Print

Goitre

A goitre is an enlargement of the thyroid gland. This gland is situated at the front of the throat, below the Adam’s apple (larynx). The thyroid gland secretes hormones to regulate many metabolic processes, including growth and energy expenditure.

The thyroid gland is controlled by the pituitary gland, which is located in the brain. The pituitary prompts the thyroid to make its hormones - including thyroxine (T4) and tri-iodothyronine (T3) - by releasing thyroid-stimulating hormone (TSH). However, the thyroid can’t manufacture its hormones without sufficient dietary iodine. If a person’s diet is low in iodine, the pituitary keeps sending chemical messages to the thyroid, but in vain. The thyroid gland enlarges as it attempts to comply with the pituitary’s demands. Apart from iodine deficiency, other causes of goitre involve conditions of the thyroid - such as nodules, cancer, hyperthyroidism and hypothyroidism.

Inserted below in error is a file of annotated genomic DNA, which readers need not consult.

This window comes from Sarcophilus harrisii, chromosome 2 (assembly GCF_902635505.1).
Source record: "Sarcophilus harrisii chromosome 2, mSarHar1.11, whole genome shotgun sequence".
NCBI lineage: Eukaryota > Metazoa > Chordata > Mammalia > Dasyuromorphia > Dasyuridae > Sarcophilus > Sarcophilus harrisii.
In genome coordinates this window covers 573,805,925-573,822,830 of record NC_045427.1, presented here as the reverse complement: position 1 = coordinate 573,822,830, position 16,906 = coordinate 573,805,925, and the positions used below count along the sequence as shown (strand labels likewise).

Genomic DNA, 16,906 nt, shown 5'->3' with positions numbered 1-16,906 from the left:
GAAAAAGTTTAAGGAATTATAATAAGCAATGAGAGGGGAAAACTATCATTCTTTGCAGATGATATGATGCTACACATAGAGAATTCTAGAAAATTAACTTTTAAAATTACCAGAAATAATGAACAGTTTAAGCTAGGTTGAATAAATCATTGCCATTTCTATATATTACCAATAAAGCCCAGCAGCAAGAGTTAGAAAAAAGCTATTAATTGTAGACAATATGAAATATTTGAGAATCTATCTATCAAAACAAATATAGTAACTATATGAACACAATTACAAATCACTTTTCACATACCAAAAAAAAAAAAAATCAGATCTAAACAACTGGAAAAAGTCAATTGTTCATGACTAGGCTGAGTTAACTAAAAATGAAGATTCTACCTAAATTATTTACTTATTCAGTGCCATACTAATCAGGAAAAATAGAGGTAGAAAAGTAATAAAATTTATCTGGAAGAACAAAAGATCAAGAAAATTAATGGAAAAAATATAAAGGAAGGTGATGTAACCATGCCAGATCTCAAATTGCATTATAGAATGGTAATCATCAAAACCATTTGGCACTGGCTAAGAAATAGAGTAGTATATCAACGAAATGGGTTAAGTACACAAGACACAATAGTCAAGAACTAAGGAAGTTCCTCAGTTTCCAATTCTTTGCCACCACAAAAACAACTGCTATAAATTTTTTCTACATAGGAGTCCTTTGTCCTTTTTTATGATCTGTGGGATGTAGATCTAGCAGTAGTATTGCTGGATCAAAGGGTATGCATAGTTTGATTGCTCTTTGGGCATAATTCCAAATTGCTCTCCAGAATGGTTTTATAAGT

Treatment depends on the cause.